The advice to diabetics is that if you become hypo when driving you should remove the key and move to the passenger seat. This is because as a condition of a medial licence it is illegal to drive until 45 minutes after your glucose has returned to a safe level.

Remaining in the driving seat means you continue to be driving the vehicle, i.e. you are still the driver (as a purpose) and in control of the vehicle despite temporarily stopping.

Switching seats means you are showing you are giving up control, which is sufficient for the intent of that requirement. And, I guess, the common sense fact that in many cases there is nowhere else you could go when this happens. But in other situations even this may not be sufficient depending on the intent of the law.

Don’t rely on a Police Officers interpretation of the Law they are mostly biased and often incorrect, the Law is decided/tested in the Courts. I believe the Courts definition of driving is that driving commences with the pre-drive vehicle checks and continues through setting off to the arrival at your destination, once the vehicle is parked and the handbrake set and the engine switched off at your destination you have finished driving and therefore free to handle your mobile phone without committing an offence.

So, a motorcyclists example, if your kicking the tyres as part of your pre-ride checks before setting off to visit your mum and you text her to let her know you’re on your way I believe you’re committing an offence, if having arrived at your mums, parked up, set the side stand and switched off the engine and you ring mum to tell her you’re outside then no offence has been committed.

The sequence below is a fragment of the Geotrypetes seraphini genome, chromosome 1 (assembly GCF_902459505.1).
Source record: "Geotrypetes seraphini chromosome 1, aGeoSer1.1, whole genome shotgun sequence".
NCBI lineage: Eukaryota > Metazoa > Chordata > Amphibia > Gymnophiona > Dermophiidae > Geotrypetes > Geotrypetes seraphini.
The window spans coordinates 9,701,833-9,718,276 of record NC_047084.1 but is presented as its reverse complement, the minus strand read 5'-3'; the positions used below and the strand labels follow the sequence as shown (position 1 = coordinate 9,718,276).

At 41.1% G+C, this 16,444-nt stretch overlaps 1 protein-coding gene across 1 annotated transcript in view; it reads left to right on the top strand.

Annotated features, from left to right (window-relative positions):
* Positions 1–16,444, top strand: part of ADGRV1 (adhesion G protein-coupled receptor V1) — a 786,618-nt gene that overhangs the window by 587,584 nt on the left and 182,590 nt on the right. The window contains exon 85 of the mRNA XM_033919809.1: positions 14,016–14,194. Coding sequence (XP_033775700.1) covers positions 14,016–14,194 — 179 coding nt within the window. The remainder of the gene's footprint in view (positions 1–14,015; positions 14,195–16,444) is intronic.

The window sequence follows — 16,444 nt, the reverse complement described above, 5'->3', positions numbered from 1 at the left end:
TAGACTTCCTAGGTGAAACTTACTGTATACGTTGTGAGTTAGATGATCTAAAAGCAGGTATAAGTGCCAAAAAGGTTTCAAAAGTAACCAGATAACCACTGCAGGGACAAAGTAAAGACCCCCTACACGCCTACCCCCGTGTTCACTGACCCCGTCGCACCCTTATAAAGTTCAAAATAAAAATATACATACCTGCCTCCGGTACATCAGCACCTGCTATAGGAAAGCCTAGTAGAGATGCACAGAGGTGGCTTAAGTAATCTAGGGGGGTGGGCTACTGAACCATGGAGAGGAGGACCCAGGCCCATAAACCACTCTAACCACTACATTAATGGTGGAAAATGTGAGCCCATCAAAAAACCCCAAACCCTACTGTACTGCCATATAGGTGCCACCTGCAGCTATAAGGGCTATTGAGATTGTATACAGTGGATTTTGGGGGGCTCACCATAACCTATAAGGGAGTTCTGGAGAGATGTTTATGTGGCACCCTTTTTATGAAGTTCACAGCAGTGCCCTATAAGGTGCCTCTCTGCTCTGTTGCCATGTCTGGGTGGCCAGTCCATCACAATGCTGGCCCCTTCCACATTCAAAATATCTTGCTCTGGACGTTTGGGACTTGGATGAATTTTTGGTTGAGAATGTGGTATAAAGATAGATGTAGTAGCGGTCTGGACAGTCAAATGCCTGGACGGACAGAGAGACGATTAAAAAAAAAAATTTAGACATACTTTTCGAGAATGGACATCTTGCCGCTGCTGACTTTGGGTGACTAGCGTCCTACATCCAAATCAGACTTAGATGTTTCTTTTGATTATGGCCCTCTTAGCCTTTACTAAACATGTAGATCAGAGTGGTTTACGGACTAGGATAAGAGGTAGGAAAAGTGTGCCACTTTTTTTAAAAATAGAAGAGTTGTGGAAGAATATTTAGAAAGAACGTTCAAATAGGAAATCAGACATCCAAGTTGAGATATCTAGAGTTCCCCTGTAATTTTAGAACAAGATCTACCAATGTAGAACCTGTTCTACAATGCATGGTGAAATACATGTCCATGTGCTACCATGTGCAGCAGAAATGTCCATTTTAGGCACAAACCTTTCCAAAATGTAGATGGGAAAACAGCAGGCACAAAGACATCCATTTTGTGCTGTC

Let’s not confuse ‘driving’ with ‘being in charge of a motor vehicle’.

In your former example you would need to have left the vehicle and entered the house with no intention of returning to the vehicle to no longer be the driver. Just parking up outside you house may not be enough. I think it was a House of Lords ruling long ago which discussed that one. It considered that you could have left a vehicle yet still be considered the driver. I think the case was to do with drink driving.

In the second example, I doubt any court would find you to have been driving had you kicked the tyres yet not put the key in the ignition or sat on the seat. What if they were too deflated and you had no pump, so as a consequence of the test decided to catch a bus instead?

The idea that you be prosecuted for having driven a non-roadworthy vehicle when intentionally ensuring you were not doing so would be contrary to the purpose of the law. That would be a test applied by a court, as would the fact that a pre-driver (pre-ride) test would by definition have to occur prior to driving.

But as with most driving law it is mainly left to interpretation and context, first by an officer and then by a court. So an officer’s interpretation matters a lot.

Firstly because unless they have got things so badly wrong, they will effectively represent the default interpretation. You would need to persuade the court that they had erred in law.

More importantly, though, an officer’s interpretation matters with offences like using a hand-held phone while driving which usually result in a Fixed Penalty Notice.

Though these can be challenged in court, this is not easy. Doing so carries a risk of greater penalty if you lose, it will often require time off work to attend, and there is no legal aid so you will have to fund your own defence.

Recently a Parliamentary committee concluded that there is no realistic way for most people to challenge F.P.N.s and that the police know they will likely receive no scrutiny. The process is too expensive and carries too much risk, with data showing many incorrectly issued notices go unchecked.